Gary Goldfaden, MD, member of the American Academy of Dermatology and founder of Cosmesis Skincare told Life Extension, “The combination of these two novel ingredients has proven to be a breakthrough in creating more healthy and youthful appearing skin.”

—Dayna Dye


* Bissett DL, Robinson LR, Raleigh PS, et al. Reduction in the appearance of facial hyperpigmentation by topical N-acetyl glucosamine. J Cosmet Dermatol. 2007 Mar;6(1):20-6.

Magnesium Protects Against Inflammation, Endothelial Dysfunction

Healthy women who consume more magnesium are less prone to inflam-mation and endothelial dysfunction than those who do not, according to Harvard University scientists.* Inflammation and endothelial dysfunction often precede atherosclerosis and diabetes, and are involved in metabolic syndrome. Previous research suggests that magnesium intake may decrease the features of metabolic syndrome.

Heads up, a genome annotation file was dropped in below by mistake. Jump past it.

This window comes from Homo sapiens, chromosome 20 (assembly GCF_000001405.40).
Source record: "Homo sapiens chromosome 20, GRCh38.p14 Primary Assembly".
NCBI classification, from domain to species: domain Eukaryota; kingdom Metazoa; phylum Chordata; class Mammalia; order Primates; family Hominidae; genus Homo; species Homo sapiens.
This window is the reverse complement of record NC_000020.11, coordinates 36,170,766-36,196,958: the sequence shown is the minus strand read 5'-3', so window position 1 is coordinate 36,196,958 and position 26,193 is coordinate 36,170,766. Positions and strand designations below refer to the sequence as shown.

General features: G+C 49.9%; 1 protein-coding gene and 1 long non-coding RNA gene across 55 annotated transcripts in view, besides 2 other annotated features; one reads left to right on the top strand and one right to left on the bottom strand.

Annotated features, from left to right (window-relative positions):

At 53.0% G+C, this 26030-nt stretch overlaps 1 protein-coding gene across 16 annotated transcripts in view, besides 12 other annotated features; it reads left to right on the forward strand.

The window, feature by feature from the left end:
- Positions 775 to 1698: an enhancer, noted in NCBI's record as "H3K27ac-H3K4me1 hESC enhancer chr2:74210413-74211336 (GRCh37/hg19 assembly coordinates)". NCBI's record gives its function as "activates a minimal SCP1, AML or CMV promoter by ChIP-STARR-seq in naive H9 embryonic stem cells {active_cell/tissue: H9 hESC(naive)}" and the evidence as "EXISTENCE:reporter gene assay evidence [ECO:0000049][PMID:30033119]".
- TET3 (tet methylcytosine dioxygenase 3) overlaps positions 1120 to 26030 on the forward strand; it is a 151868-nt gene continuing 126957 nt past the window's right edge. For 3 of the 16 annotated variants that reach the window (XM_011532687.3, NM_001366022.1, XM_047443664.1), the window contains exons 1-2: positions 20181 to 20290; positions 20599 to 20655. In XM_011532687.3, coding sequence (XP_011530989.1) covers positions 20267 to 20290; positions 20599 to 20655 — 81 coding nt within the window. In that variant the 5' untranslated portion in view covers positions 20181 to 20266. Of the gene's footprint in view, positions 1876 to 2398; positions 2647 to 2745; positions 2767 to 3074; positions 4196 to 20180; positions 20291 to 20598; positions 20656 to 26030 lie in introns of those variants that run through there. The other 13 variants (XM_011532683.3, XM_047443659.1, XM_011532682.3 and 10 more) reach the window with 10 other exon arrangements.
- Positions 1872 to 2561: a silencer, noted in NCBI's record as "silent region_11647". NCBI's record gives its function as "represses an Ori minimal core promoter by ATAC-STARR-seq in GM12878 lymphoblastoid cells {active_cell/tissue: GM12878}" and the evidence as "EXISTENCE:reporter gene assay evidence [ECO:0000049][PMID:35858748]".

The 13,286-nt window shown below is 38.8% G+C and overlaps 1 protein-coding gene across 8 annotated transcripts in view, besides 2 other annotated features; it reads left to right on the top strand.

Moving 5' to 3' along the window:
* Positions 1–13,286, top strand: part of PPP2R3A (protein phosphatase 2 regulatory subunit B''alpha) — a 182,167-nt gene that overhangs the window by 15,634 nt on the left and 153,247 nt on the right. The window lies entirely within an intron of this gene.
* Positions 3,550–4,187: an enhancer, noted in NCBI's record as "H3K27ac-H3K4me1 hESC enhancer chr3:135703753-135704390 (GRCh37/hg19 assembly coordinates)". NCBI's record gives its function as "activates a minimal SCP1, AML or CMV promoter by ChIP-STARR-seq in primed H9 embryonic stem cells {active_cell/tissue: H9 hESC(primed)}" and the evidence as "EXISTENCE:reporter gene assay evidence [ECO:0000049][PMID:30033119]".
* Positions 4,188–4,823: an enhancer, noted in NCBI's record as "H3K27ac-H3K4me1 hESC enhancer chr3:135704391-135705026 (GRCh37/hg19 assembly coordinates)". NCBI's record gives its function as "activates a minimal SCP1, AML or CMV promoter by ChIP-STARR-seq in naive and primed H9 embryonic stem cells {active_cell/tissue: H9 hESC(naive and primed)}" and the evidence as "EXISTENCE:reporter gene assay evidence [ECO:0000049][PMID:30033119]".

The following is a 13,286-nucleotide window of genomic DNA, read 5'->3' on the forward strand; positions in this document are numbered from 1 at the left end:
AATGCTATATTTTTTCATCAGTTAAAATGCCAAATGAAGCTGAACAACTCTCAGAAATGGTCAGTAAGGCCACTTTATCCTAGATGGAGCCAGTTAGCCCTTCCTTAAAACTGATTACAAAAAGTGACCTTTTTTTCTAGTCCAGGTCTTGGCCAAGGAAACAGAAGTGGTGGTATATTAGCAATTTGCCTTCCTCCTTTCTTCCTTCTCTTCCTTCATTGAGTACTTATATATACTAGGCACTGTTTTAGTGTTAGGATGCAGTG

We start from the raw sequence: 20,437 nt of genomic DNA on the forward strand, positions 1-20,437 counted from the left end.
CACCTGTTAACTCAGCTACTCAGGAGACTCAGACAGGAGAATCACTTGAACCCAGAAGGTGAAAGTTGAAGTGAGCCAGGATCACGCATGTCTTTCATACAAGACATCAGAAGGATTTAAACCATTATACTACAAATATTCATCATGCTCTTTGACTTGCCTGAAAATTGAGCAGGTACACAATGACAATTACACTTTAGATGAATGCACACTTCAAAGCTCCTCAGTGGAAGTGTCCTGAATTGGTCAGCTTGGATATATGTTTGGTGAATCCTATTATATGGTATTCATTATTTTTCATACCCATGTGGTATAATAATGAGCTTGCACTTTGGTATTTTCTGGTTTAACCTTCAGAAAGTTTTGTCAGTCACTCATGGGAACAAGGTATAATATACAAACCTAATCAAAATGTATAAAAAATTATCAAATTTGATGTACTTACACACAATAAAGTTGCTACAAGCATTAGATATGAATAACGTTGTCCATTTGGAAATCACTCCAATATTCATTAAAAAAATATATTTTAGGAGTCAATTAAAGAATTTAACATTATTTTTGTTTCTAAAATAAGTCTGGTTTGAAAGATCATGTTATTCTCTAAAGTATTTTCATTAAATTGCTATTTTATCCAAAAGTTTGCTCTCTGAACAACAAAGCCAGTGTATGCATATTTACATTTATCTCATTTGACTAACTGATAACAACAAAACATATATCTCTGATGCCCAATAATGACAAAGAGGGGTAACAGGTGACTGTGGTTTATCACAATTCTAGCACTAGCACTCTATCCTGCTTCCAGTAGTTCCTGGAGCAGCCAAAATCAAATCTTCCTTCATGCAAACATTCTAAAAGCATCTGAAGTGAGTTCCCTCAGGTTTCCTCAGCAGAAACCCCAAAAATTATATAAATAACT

Researchers examined 657 participants in the Nurses’ Health Study. Blood samples collected between 1989 and 1990 were analyzed for markers of inflammation and endothelial function. Dietary questionnaires completed by the subjects in 1986 and 1990 were assessed on the dietary intake of magnesium and other nutrients.

Higher intake levels of magnesium were associated with lower levels of C-reactive protein (a marker of inflammation) and E-selectin (a marker of endothelial dysfunction).

“These observed associations, albeit generally modest, may represent a pathophysiologic mechanism for the [multiple] effects of magnesium intake on the features of the metabolic syndrome and its associated chronic diseases,” the authors concluded.

—Dayna Dye


* Song Y, Li TY, van Dam RM, Manson JE, Hu FB. Magnesium intake and plasma concentrations of markers of systemic inflammation and endothelial dysfunction in women. Am J Clin Nutr. 2007 Apr;85(4):1068-74.